And even if healing or relief never come, we have to understand we live in a fractured world. We see through a mirror darkly, knowing only in part what heaven holds.
Just because the Lord “can” answer a prayer request, meet a need, or change a situation, doesn’t necessarily mean He will. God is not our sugar daddy or magic genie who has to answer our every wish and command when and how we see fit. Did your parent give you everything you wanted right when you wanted it?
Sometimes suffering, hardship, and lack in our lives are for our good, to make us rely on the Father more, and to conform us more to the image of Christ.
Take for example Jesus. He asked the Father to let the cup pass from Him, but yet He still endured the beating and the cross. Or what about Paul? He was beaten, shipwrecked, stoned, imprisoned, and left for dead numerous times.
Following Christ also means picking up our cross and following Him. If we pick up our cross, we must be willing to be crucified on it through hardship and difficulty. The flesh must die that Christ might live. The lesson then comes through our attitude.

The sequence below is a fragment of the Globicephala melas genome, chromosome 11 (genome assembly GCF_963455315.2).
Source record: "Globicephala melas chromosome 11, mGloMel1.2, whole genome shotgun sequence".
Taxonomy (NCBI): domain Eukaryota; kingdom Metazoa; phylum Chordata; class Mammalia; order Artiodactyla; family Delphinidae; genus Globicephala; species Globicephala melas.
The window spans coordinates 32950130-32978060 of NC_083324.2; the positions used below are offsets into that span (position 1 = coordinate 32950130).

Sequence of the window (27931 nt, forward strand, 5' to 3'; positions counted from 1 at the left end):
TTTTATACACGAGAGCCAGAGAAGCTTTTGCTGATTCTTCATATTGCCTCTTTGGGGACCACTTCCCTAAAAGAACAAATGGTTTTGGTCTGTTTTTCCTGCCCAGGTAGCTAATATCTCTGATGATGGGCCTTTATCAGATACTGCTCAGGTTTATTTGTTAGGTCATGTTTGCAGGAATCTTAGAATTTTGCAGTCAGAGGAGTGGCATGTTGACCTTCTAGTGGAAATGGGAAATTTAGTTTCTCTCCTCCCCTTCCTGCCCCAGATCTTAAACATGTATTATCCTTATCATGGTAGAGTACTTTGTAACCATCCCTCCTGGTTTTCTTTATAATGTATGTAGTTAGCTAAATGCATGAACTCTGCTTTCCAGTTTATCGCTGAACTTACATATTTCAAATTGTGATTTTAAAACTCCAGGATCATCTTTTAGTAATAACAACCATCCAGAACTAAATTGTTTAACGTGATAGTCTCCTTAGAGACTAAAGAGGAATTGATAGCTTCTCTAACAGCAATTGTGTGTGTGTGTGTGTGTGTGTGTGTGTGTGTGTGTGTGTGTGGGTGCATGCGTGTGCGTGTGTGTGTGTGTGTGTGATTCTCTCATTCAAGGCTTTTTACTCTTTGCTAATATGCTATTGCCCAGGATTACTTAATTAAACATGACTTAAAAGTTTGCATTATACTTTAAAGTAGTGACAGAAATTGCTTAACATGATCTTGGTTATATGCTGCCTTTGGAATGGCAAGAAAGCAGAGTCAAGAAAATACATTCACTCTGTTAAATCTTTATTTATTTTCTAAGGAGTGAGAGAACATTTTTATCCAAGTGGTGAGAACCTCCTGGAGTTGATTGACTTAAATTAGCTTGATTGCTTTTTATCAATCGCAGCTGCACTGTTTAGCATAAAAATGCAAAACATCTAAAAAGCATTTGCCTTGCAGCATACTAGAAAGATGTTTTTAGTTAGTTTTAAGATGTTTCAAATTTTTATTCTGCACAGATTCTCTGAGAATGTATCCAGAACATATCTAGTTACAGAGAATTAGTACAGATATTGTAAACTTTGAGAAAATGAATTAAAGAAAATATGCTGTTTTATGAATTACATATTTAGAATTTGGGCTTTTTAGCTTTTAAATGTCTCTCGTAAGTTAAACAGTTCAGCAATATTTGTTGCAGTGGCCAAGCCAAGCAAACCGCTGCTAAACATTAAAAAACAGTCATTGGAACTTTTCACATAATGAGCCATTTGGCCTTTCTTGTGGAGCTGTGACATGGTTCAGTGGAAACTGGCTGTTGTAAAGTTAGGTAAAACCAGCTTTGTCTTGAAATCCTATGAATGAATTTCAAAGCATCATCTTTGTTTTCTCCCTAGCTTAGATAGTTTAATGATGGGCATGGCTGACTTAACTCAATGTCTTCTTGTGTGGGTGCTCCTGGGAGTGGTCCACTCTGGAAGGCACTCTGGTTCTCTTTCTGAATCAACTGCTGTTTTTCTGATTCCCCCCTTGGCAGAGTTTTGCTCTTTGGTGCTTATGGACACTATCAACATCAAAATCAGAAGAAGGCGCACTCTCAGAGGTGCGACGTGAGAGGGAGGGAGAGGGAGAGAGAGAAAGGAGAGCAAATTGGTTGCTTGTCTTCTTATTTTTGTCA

Captain Jack Sparrow from Pirates Of The Caribbean said this, “The problem is not the problem. The problem is your attitude about the problem.”
Listen to what James says about it,
Consider it all joy, my brethren, when you encounter various trials, knowing that the testing of your faith produces endurance. And let endurance have its perfect result, so that you may be perfect and complete, lacking in nothing. – James 1:2-4
James urges us to create an attitude of joy in the midst of trials because we know that ultimately God is bringing us to that perfect result of lacking nothing, whether in this life or the next. Our hardships are for our good as we already saw.
Jesus told us straight up, in this life you will have tribulations, but see here again how Paul instructs us concerning those trials.
And not only this, but we also exult in our tribulations, knowing that tribulation brings about perseverance; and perseverance, proven character; and proven character, hope; and hope does not disappoint, because the love of God has been poured out within our hearts through the Holy Spirit who was given to us. – Romans 5:3-5
Paul, just like James, says “we exult in our tribulations.” He created an attitude of joy and exultation that he faced the trails because he knew what God was doing through them.